The International Commission for the Conservation of Atlantic Tunas (ICCAT) was established in 1969 and is responsible for the conservation of tunas and tuna-like species in the Atlantic Ocean and adjacent seas. ICCAT governs all commercial fisheries for 50 member nations that have commercial fleets fishing in the Atlantic. ICCAT is very transparent and provides online access to all documents, publications, meeting minutes, databases and records. They manage hundreds of marine species and the sheer volume of material can lead to "information overload." Yet, in the thousands of pages of information that ICCAT publishes annually, the entire management policy, ICCAT Resolutions and Recommendations for Atlantic billfish since 1995 take less than 30 pages.
LINKS TO KEY DIGITAL DOCUMENTS
- ICCAT Atlantic Billfish Recommendations by Year
- Latest ICCAT Marlin Stock Assessments - white marlin 2012, blue marlin 2011
- Access to ICCAT Statistical Databases
- Annual ICCAT Meetings
- Stock Assessment Archives
- Resolutions, Recommendations and Decisions searchable database
- ICCAT Biennial Reports. The official publications produced by the Commission
- ICCAT 2015 Meeting Atlantic Billfish Recommendations
- ICCAT Manual
The Standing Committee on Research and Statistics (SCRS) is responsible for developing and recommending to the Commission all policy and procedures for the collection, compilation, analysis and dissemination of fishery statistics. SCRS has added the caveat of "significant uncertainties" with each new white and blue marlin stock assessment since 2002 and needs to include new sampling methods to reduce uncertainties.
- 1997 - Reduce white and blue marlin landings by 25% of the 1996 total. Promote the release of live white and blue marlin
- 1998 - Landings of blue and white marlin in 2000 must not be greater than the 1999 total. Current Atlantic blue marlin biomass is at 24% of the MSY level, and that Atlantic white marlin biomass is at 23% of the MSY level; Postpone the 1999 SCRS white and blue marlin stock assessments until 2000.
- 1999 - No new Atlantic billfish recommendations
- 2000 - Establish a 2 phase Plan to Rebuild Blue Marlin and White Marlin Populations " ...blue marlin has been reduced to a level of 40% and white marlin 15% of that needed to produce maximum sustainable yield and that neither stock is likely to recover if the current levels of mortality continue into the future."
- 2001 - White marlin stock assessment in 2002. Blue marlin stock assessment postponed until 2003.
- 2002 - Significant uncertainties with the 2002 white marlin stock assessment. New stock assessments for Atlantic blue marlin and white marlin in 2005. Phase 1 of the Rebuilding Plan for Blue and White Marlin shall remain in effect through 2005 with blue marlin landings 50% of 1999 levels, white marlin 33% of 1999 levels.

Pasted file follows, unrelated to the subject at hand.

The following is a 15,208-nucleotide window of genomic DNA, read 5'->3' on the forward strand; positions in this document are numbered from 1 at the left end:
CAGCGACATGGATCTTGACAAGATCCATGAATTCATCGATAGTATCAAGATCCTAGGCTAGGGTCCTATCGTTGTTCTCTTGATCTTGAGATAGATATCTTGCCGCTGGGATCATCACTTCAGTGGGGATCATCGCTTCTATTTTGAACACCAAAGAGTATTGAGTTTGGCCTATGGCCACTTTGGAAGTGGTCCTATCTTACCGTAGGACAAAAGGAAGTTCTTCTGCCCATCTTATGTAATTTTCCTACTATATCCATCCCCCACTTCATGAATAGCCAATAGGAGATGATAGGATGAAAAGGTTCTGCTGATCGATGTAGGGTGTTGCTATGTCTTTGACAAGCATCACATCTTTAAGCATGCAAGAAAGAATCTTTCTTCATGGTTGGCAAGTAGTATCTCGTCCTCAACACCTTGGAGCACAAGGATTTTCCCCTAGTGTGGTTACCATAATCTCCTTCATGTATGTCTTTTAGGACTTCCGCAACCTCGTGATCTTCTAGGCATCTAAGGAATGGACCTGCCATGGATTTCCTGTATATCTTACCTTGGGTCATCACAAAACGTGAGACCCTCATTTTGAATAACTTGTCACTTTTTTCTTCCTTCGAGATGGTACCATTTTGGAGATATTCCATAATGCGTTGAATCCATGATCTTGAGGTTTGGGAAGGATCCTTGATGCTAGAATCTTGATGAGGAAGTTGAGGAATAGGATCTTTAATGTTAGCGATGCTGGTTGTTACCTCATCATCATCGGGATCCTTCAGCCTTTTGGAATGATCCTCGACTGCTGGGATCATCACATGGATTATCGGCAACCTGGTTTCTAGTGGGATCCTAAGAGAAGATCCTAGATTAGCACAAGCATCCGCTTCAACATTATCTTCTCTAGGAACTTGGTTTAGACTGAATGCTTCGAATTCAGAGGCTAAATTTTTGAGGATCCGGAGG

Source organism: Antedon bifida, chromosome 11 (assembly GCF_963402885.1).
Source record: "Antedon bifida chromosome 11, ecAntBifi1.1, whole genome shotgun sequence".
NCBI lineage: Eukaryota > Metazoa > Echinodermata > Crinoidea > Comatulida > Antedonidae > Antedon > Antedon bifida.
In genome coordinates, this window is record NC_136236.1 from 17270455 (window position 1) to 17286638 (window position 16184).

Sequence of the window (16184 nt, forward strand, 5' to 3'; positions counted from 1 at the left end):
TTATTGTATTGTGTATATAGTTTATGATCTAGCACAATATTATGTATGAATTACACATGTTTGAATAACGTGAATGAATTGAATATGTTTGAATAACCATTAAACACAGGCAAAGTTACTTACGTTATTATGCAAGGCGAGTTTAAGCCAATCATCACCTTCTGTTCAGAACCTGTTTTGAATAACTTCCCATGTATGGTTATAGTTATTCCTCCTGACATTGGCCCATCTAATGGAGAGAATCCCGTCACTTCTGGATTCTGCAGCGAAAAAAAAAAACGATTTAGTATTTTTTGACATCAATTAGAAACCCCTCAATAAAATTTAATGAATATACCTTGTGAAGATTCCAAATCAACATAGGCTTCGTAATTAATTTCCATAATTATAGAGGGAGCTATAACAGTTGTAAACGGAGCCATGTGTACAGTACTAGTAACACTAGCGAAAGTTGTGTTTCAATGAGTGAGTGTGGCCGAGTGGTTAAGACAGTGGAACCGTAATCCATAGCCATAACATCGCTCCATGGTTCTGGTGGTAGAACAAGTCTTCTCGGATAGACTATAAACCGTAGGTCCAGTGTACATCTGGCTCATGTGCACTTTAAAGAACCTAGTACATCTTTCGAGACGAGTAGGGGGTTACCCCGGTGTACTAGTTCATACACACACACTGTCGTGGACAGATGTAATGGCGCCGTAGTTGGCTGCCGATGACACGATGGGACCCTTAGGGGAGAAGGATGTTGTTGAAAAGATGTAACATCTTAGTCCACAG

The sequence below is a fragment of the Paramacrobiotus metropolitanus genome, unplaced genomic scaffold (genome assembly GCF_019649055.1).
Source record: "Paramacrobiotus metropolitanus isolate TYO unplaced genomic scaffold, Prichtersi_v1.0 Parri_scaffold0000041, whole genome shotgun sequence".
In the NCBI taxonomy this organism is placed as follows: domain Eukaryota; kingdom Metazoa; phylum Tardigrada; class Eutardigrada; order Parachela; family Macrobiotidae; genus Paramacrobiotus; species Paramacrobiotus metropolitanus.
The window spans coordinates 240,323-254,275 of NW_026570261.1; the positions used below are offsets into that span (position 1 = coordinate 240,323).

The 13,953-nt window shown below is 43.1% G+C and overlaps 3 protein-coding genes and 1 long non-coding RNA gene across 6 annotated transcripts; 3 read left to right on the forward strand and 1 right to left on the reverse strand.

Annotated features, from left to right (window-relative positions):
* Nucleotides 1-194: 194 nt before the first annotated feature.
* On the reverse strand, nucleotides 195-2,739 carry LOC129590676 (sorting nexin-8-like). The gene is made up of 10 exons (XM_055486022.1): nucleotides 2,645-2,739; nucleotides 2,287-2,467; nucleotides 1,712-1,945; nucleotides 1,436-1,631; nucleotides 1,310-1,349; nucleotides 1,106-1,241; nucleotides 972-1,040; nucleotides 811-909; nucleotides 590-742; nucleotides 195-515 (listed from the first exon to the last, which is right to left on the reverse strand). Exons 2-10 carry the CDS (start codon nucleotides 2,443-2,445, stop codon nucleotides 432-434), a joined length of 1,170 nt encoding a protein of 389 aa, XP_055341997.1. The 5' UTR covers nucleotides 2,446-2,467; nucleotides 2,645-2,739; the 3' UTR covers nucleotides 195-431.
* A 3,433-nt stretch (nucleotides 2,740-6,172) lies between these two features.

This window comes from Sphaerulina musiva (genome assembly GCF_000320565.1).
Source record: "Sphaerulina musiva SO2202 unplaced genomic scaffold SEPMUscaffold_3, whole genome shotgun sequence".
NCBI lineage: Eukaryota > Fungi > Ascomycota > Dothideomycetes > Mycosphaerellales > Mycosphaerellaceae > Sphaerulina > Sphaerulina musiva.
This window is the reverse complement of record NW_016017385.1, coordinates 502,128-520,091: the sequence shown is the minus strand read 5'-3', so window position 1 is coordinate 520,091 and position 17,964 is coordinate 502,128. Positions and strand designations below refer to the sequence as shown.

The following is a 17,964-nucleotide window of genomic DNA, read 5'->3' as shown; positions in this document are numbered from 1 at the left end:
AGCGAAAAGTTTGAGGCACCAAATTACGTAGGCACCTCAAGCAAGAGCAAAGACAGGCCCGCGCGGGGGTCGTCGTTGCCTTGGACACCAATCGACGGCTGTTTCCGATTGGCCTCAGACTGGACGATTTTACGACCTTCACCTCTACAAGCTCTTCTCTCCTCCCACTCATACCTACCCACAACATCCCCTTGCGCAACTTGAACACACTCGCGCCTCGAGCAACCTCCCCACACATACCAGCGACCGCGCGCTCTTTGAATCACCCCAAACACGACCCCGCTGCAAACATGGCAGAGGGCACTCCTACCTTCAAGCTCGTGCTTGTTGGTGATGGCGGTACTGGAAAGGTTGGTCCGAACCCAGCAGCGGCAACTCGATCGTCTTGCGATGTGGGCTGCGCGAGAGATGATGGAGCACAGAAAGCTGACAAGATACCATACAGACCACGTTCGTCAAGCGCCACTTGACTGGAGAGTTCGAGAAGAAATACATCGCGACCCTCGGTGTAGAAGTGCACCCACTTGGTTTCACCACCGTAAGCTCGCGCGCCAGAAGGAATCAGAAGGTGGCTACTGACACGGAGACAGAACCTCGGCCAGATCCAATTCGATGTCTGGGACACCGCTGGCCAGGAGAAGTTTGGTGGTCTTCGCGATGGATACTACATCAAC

- 2003 - No new Atlantic billfish recommendations
- 2004 - The 2005 stock assessments of Atlantic blue marlin and white marlin postponed until 2006, consistent with the process advised by the SCRS. Phase 1 of the Rebuilding Plan for Blue and White Marlin shall remain in effect through 2006.
- 2005 - No new Atlantic billfish recommendations
- 2006 - SCRS asks for help with data, logs and observations to make more reliable stock assessments. White and blue marlin assessments in 2010. Phase 1 of the Rebuilding Plan for Blue and White Marlin shall remain in effect through 2010. ALSO first mention of use of circle hooks and regulating artisanal fleets.
- 2007 - No specific Atlantic billfish recommendations, but evidence shows many vessels believed to be illegal, unregulated or under-reporting catches (IUU).
- 2008 - No new Atlantic billfish recommendations
- 2009 - No new Atlantic billfish recommendations
- 2010 - Phase 1 of the Rebuilding Plan for Blue and White Marlin shall remain in effect through 2011. White marlin assessment postponed until 2012.
- 2011 - New blue marlin assessment indicates that unless the recent catch levels are substantially reduced, the stock will likely continue to decline. Immediately reduce fishing mortality on blue marlin stock, by adopting a TAC of 2,000 mt or less.
- 2012 - The results of the 2012 white marlin assessment, indicated that the stock was overfished but most likely not undergoing overfishing, while noting significant uncertainty associated with the assessment. White marlin limit of 400 mt. Blue marlin 2000 mt. continued. Length minimums added for recreational anglers.
- 2013 - No new Atlantic billfish recommendations
- 2014 - No new Atlantic billfish recommendations
- 2015 - An annual limit of 2,000 t for blue marlin and 400 t for white marlin/spearfish is continued for these stocks, for 2016, 2017 and 2018. This landings limit shall be allocated among 13 nations. Work towards assuring compliance with reporting. Efforts to ensure that all blue marlin and white marlin/spearfish that are alive by the time of boarding are released in a manner that maximizes their survival. Recreational fisheries that meet or exceed the following lengths: 251 cm LJFL for blue marlin and 168 cm LJFL for white marlin/spearfish.